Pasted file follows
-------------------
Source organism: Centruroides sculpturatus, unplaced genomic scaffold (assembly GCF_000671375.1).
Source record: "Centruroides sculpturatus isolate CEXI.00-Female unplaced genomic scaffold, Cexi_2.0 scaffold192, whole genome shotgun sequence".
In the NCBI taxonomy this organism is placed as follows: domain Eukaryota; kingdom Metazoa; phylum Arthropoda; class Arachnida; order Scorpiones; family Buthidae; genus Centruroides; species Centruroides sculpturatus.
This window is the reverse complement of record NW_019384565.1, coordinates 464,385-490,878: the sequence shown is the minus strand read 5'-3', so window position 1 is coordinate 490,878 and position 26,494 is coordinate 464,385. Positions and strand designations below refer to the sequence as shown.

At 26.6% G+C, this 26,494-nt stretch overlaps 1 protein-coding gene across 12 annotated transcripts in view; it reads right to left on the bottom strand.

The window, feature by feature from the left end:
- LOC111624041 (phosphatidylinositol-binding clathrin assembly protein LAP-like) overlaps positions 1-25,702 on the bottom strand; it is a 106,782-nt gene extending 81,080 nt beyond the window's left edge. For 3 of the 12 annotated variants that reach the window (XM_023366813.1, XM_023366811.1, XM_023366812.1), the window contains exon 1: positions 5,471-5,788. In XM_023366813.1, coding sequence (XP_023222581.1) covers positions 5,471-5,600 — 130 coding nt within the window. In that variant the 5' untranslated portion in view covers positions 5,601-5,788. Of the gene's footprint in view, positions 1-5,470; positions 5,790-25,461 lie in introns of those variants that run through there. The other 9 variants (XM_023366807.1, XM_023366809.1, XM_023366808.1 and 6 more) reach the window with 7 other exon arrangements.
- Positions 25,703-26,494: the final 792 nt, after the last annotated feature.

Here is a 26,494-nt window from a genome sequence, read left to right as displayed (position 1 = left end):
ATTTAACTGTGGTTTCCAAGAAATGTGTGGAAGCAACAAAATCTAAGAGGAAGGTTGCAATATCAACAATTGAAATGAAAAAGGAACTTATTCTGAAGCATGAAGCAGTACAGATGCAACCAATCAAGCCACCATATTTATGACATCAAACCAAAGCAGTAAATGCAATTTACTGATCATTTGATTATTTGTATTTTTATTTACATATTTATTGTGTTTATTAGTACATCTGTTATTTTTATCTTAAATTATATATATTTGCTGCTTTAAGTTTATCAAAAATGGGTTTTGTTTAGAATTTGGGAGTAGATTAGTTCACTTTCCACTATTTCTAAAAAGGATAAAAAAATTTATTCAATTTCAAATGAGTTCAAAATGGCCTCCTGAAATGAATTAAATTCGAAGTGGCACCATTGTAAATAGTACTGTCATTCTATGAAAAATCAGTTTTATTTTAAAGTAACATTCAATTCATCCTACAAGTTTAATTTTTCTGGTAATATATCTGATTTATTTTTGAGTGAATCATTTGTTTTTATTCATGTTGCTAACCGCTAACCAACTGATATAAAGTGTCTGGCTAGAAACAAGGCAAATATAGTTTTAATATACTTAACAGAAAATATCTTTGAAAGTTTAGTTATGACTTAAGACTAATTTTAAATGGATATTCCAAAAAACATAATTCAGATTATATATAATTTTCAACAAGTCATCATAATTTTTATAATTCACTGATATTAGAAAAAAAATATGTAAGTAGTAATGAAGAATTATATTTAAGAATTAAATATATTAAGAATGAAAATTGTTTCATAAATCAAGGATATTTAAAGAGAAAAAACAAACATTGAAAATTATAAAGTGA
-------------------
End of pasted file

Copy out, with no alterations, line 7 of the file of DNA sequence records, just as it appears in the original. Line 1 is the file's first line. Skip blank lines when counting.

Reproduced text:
- LOC111624041 (phosphatidylinositol-binding clathrin assembly protein LAP-like) overlaps positions 1-25,702 on the bottom strand; it is a 106,782-nt gene extending 81,080 nt beyond the window's left edge. For 3 of the 12 annotated variants that reach the window (XM_023366813.1, XM_023366811.1, XM_023366812.1), the window contains exon 1: positions 5,471-5,788. In XM_023366813.1, coding sequence (XP_023222581.1) covers positions 5,471-5,600 — 130 coding nt within the window. In that variant the 5' untranslated portion in view covers positions 5,601-5,788. Of the gene's footprint in view, positions 1-5,470; positions 5,790-25,461 lie in introns of those variants that run through there. The other 9 variants (XM_023366807.1, XM_023366809.1, XM_023366808.1 and 6 more) reach the window with 7 other exon arrangements.